Virgin Galactic has shown the first firing of its spaceplane's chemical rocket engine was no fluke, following last month's effort with another successful outing in California. The latest test flight took the tourist-carrying space vehicle a little closer to space, literally and figuratively, with engineers now poring over data with an eye to the next round of testing.
Where some private space companies, such as Blue Origin, imagine firing tourists into space with conventional launch vehicles that blast off from the ground, Virgin Galactic's SpaceShipTwo VSS Unity works a little differently.
During the test flight last month, it was carried into the air by a mothership called WhiteKnightTwo and released at an altitude of 46,500 ft (14,173 m). Seconds later, its hybrid rocket engine was fired up for around 30 seconds to propel the plane to roughly Mach 1.9 (2,328 kph/1,446 mph) and an altitude of 84,271 ft (25,686 m).
Today's second test flight played out pretty similarly, but was set up to observe the behavior of the plane in a setup that will more closely resemble its final commercial configuration. That means its center of gravity was moved backward as passenger seats and accompanying gear were added to the cabin.
The plane also traveled higher this time, reaching an altitude 114,500 ft (35 km). According to the US Air Force standards, space begins at 264,000 ft (80.5 km), but the Kármán line, at an altitude of 330,000 ft (100 km), is the most commonly used boundary representing the start of space. It's not clear which metric Virgin Galactic prefers, but it ultimately plans to carry paying passengers to suborbital altitudes in the future.
"Today we saw VSS Unity in her natural environment, flying fast under rocket power and with a nose pointing firmly towards the black sky of space," said founder Richard Branson, who was on hand at the company's Mojave base to witness the test flights. "The pathway that Unity is forging is one that many thousands of us will take over time, and will help share a perspective that is crucial to solving some of humanity's toughest challenges on planet Earth."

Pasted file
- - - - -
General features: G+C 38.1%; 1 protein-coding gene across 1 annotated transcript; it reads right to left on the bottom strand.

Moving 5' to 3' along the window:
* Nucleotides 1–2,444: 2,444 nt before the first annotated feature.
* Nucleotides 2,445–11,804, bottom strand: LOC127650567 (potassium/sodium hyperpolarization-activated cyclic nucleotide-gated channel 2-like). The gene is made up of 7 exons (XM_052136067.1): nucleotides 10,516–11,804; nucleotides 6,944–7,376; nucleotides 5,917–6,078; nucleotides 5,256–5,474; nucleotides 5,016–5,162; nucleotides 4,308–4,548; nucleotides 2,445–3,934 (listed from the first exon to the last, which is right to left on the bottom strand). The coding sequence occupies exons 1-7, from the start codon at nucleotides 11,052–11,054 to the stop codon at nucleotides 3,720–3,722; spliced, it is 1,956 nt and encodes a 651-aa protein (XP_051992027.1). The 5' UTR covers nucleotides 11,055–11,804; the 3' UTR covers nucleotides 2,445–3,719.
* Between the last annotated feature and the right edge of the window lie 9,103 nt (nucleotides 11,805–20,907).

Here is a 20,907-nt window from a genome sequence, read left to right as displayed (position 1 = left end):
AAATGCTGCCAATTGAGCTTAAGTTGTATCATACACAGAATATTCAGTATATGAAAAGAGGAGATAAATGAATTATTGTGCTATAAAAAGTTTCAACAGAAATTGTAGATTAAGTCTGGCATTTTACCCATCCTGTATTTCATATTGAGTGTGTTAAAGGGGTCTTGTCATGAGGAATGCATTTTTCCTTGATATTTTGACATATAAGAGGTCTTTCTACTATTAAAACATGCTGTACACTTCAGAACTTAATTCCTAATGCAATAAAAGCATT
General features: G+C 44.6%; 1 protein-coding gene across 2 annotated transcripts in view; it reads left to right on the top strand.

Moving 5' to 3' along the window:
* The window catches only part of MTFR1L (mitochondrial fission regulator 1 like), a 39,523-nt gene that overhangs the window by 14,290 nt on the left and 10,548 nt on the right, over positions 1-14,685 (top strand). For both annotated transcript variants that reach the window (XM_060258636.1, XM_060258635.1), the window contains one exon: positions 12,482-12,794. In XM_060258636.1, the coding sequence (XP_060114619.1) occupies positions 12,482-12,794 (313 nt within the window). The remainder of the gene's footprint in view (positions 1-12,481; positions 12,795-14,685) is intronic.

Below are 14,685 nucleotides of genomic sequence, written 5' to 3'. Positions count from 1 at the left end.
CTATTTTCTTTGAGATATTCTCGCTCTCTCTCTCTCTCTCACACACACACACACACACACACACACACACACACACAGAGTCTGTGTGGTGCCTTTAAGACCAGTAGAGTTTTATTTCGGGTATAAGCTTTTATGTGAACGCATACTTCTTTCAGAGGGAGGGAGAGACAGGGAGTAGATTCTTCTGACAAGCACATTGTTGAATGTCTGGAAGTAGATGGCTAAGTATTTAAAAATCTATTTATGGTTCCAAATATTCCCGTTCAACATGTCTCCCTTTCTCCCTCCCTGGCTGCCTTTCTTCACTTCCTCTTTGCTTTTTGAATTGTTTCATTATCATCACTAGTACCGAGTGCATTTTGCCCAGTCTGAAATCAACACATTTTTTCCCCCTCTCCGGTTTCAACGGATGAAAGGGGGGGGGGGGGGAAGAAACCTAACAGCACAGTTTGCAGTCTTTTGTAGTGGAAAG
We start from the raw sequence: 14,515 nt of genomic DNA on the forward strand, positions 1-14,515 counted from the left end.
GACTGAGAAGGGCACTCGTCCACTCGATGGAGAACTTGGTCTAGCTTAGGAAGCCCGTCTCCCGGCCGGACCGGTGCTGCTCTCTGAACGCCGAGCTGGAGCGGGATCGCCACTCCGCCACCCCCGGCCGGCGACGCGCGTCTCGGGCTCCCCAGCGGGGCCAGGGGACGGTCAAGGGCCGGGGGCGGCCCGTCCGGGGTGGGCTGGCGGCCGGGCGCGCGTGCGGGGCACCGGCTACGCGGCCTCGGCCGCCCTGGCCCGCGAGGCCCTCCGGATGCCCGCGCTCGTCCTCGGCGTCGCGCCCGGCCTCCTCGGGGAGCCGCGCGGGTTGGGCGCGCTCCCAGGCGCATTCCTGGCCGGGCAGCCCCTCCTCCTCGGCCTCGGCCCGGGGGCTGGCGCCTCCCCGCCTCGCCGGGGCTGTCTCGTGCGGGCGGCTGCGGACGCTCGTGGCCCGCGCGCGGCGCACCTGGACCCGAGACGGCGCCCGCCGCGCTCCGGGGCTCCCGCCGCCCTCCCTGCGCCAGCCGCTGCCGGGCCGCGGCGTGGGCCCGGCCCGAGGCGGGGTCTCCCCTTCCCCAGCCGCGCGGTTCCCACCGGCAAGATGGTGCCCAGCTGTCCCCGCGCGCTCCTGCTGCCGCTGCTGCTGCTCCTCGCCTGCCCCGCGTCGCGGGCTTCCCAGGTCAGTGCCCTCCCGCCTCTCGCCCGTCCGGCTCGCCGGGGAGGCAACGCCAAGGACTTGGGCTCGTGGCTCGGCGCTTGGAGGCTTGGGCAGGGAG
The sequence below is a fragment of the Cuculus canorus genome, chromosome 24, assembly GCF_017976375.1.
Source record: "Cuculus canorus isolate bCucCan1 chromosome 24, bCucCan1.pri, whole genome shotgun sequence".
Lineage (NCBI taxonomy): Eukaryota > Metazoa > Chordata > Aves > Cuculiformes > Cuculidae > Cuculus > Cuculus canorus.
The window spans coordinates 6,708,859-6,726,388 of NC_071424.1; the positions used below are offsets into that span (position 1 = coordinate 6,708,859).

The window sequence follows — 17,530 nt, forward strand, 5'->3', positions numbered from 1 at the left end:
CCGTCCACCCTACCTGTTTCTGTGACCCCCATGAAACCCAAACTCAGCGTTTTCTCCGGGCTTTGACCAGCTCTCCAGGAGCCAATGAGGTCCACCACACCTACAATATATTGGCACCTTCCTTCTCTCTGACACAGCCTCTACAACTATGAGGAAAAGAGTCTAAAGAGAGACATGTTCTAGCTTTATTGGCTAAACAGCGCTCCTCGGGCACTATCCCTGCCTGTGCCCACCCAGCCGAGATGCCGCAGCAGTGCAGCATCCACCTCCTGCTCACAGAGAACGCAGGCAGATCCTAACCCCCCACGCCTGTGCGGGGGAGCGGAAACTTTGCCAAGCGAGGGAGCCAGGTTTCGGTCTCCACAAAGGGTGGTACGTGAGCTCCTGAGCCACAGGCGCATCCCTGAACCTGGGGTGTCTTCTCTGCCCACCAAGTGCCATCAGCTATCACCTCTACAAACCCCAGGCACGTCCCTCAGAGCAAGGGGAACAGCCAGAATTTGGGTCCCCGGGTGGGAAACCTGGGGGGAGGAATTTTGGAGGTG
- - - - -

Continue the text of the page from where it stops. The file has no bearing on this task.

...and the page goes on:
After reaching supersonic speeds, the engines were shut down and the plane's re-entry feathering system was engaged. This mechanism is a point of sensitivity for Virgin Galactic, as the premature deployment of its tail booms led to a fatal test flight in 2014.
The company has since incorporated new safety devices into the tail booms and they worked as desired today (as they did last month), deploying at 60-degree angles and slowing the plane on its way down. It then glided safely to the tarmac and made a conventional, flawless landing.
Virgin Galactic's engineers are now reviewing the flight data and planning the next outing for the high-flying spaceplane. This is expected to be the final phase of testing for the SpaceShipTwo VSS Unity before it enters service. The company hasn't offered an exact timeline for when it will be complete, but Branson indicated to CNBC afterwards that it mightn't be long.
"It will be something like two or three more flights before we're actually in space," he told the network, also mentioning that once they have a safe craft that can go above 264,000 ft, he will go up himself and then soon after, astronauts will follow.
Branson also revealed this week that he is ramping up his personal astronaut training with hopes of launching himself into space within months.
Check out the video of Virgin Galactic's latest test flight below.
Source: Virgin Galactic
Want a cleaner, faster loading and ad free reading experience?
Try New Atlas Plus. Learn more